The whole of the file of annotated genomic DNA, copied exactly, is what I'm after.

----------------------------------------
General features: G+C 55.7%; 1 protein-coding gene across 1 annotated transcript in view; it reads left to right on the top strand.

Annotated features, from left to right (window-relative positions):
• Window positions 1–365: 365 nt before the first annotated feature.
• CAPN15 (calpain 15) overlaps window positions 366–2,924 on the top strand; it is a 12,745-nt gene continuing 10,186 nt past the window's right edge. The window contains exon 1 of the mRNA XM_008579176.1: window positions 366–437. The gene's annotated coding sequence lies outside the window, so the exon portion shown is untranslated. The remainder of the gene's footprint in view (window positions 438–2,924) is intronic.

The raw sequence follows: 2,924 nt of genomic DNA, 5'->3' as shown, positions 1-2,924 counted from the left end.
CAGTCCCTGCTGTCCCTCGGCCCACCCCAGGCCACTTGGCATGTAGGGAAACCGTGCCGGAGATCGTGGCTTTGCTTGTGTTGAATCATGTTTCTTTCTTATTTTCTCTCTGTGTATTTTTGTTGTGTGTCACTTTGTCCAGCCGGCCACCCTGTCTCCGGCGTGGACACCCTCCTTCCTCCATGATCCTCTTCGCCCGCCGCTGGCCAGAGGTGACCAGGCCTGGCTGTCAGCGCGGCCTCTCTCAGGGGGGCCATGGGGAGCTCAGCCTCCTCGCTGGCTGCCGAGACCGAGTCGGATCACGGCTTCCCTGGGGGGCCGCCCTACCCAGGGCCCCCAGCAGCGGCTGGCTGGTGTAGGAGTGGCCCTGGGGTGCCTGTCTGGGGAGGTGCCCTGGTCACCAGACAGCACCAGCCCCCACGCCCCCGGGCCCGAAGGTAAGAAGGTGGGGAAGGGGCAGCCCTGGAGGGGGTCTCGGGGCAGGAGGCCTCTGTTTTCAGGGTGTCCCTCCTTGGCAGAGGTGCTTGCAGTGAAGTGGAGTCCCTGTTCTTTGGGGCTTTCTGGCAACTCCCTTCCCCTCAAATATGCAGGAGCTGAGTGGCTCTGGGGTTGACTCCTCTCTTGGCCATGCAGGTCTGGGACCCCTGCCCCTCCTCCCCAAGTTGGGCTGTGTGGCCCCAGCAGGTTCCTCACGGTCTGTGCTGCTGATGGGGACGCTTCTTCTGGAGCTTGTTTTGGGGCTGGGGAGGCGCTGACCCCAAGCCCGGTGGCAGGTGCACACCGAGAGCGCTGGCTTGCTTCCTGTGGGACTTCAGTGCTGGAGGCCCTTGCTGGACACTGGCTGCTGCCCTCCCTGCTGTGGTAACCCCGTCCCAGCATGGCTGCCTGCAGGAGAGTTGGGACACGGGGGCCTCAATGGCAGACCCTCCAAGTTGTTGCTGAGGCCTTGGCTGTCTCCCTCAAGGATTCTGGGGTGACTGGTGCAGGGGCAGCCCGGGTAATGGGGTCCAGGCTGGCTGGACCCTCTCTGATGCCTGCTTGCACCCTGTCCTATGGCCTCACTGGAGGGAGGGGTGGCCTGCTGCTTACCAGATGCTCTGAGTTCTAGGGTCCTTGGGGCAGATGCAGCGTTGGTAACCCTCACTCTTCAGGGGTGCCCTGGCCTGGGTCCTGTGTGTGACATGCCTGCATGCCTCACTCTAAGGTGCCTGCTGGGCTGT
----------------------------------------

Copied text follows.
General features: G+C 55.7%; 1 protein-coding gene across 1 annotated transcript in view; it reads left to right on the top strand.

Annotated features, from left to right (window-relative positions):
• Window positions 1–365: 365 nt before the first annotated feature.
• CAPN15 (calpain 15) overlaps window positions 366–2,924 on the top strand; it is a 12,745-nt gene continuing 10,186 nt past the window's right edge. The window contains exon 1 of the mRNA XM_008579176.1: window positions 366–437. The gene's annotated coding sequence lies outside the window, so the exon portion shown is untranslated. The remainder of the gene's footprint in view (window positions 438–2,924) is intronic.

The raw sequence follows: 2,924 nt of genomic DNA, 5'->3' as shown, positions 1-2,924 counted from the left end.
CAGTCCCTGCTGTCCCTCGGCCCACCCCAGGCCACTTGGCATGTAGGGAAACCGTGCCGGAGATCGTGGCTTTGCTTGTGTTGAATCATGTTTCTTTCTTATTTTCTCTCTGTGTATTTTTGTTGTGTGTCACTTTGTCCAGCCGGCCACCCTGTCTCCGGCGTGGACACCCTCCTTCCTCCATGATCCTCTTCGCCCGCCGCTGGCCAGAGGTGACCAGGCCTGGCTGTCAGCGCGGCCTCTCTCAGGGGGGCCATGGGGAGCTCAGCCTCCTCGCTGGCTGCCGAGACCGAGTCGGATCACGGCTTCCCTGGGGGGCCGCCCTACCCAGGGCCCCCAGCAGCGGCTGGCTGGTGTAGGAGTGGCCCTGGGGTGCCTGTCTGGGGAGGTGCCCTGGTCACCAGACAGCACCAGCCCCCACGCCCCCGGGCCCGAAGGTAAGAAGGTGGGGAAGGGGCAGCCCTGGAGGGGGTCTCGGGGCAGGAGGCCTCTGTTTTCAGGGTGTCCCTCCTTGGCAGAGGTGCTTGCAGTGAAGTGGAGTCCCTGTTCTTTGGGGCTTTCTGGCAACTCCCTTCCCCTCAAATATGCAGGAGCTGAGTGGCTCTGGGGTTGACTCCTCTCTTGGCCATGCAGGTCTGGGACCCCTGCCCCTCCTCCCCAAGTTGGGCTGTGTGGCCCCAGCAGGTTCCTCACGGTCTGTGCTGCTGATGGGGACGCTTCTTCTGGAGCTTGTTTTGGGGCTGGGGAGGCGCTGACCCCAAGCCCGGTGGCAGGTGCACACCGAGAGCGCTGGCTTGCTTCCTGTGGGACTTCAGTGCTGGAGGCCCTTGCTGGACACTGGCTGCTGCCCTCCCTGCTGTGGTAACCCCGTCCCAGCATGGCTGCCTGCAGGAGAGTTGGGACACGGGGGCCTCAATGGCAGACCCTCCAAGTTGTTGCTGAGGCCTTGGCTGTCTCCCTCAAGGATTCTGGGGTGACTGGTGCAGGGGCAGCCCGGGTAATGGGGTCCAGGCTGGCTGGACCCTCTCTGATGCCTGCTTGCACCCTGTCCTATGGCCTCACTGGAGGGAGGGGTGGCCTGCTGCTTACCAGATGCTCTGAGTTCTAGGGTCCTTGGGGCAGATGCAGCGTTGGTAACCCTCACTCTTCAGGGGTGCCCTGGCCTGGGTCCTGTGTGTGACATGCCTGCATGCCTCACTCTAAGGTGCCTGCTGGGCTGT